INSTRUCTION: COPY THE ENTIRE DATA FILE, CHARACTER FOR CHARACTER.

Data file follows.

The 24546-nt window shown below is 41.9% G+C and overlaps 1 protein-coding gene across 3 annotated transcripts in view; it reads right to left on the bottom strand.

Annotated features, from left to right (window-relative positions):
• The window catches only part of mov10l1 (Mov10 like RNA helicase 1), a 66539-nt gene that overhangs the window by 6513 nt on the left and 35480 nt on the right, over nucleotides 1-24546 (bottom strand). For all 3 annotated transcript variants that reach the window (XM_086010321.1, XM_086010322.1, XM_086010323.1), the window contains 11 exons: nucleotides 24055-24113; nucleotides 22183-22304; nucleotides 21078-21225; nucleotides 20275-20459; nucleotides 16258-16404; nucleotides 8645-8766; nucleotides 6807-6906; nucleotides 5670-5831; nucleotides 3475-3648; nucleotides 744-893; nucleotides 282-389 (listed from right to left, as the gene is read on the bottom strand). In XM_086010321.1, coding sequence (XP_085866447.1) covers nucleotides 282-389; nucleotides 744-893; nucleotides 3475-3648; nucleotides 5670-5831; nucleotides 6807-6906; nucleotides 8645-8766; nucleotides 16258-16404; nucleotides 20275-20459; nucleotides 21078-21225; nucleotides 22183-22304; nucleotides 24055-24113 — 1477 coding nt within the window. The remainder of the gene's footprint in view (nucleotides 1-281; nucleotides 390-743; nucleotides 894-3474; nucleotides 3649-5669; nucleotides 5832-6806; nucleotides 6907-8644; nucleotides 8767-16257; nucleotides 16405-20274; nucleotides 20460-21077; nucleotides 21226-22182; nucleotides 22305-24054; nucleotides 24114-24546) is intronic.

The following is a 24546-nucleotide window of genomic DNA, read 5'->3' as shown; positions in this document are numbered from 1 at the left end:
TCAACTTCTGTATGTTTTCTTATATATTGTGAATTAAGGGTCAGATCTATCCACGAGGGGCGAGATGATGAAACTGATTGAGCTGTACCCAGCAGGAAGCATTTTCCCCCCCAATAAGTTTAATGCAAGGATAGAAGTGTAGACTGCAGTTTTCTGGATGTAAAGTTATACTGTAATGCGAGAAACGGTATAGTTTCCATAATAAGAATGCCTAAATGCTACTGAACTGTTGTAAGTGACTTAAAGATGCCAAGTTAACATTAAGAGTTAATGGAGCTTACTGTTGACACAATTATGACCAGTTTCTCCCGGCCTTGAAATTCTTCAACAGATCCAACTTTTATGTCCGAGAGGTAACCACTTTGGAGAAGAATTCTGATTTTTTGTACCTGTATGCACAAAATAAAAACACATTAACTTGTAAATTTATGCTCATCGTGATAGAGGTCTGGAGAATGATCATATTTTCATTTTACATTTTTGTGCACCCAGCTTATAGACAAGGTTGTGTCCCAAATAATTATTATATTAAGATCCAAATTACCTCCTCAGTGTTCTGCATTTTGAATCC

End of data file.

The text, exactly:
The 24546-nt window shown below is 41.9% G+C and overlaps 1 protein-coding gene across 3 annotated transcripts in view; it reads right to left on the bottom strand.

Annotated features, from left to right (window-relative positions):
• The window catches only part of mov10l1 (Mov10 like RNA helicase 1), a 66539-nt gene that overhangs the window by 6513 nt on the left and 35480 nt on the right, over nucleotides 1-24546 (bottom strand). For all 3 annotated transcript variants that reach the window (XM_086010321.1, XM_086010322.1, XM_086010323.1), the window contains 11 exons: nucleotides 24055-24113; nucleotides 22183-22304; nucleotides 21078-21225; nucleotides 20275-20459; nucleotides 16258-16404; nucleotides 8645-8766; nucleotides 6807-6906; nucleotides 5670-5831; nucleotides 3475-3648; nucleotides 744-893; nucleotides 282-389 (listed from right to left, as the gene is read on the bottom strand). In XM_086010321.1, coding sequence (XP_085866447.1) covers nucleotides 282-389; nucleotides 744-893; nucleotides 3475-3648; nucleotides 5670-5831; nucleotides 6807-6906; nucleotides 8645-8766; nucleotides 16258-16404; nucleotides 20275-20459; nucleotides 21078-21225; nucleotides 22183-22304; nucleotides 24055-24113 — 1477 coding nt within the window. The remainder of the gene's footprint in view (nucleotides 1-281; nucleotides 390-743; nucleotides 894-3474; nucleotides 3649-5669; nucleotides 5832-6806; nucleotides 6907-8644; nucleotides 8767-16257; nucleotides 16405-20274; nucleotides 20460-21077; nucleotides 21226-22182; nucleotides 22305-24054; nucleotides 24114-24546) is intronic.

The following is a 24546-nucleotide window of genomic DNA, read 5'->3' as shown; positions in this document are numbered from 1 at the left end:
TCAACTTCTGTATGTTTTCTTATATATTGTGAATTAAGGGTCAGATCTATCCACGAGGGGCGAGATGATGAAACTGATTGAGCTGTACCCAGCAGGAAGCATTTTCCCCCCCAATAAGTTTAATGCAAGGATAGAAGTGTAGACTGCAGTTTTCTGGATGTAAAGTTATACTGTAATGCGAGAAACGGTATAGTTTCCATAATAAGAATGCCTAAATGCTACTGAACTGTTGTAAGTGACTTAAAGATGCCAAGTTAACATTAAGAGTTAATGGAGCTTACTGTTGACACAATTATGACCAGTTTCTCCCGGCCTTGAAATTCTTCAACAGATCCAACTTTTATGTCCGAGAGGTAACCACTTTGGAGAAGAATTCTGATTTTTTGTACCTGTATGCACAAAATAAAAACACATTAACTTGTAAATTTATGCTCATCGTGATAGAGGTCTGGAGAATGATCATATTTTCATTTTACATTTTTGTGCACCCAGCTTATAGACAAGGTTGTGTCCCAAATAATTATTATATTAAGATCCAAATTACCTCCTCAGTGTTCTGCATTTTGAATCC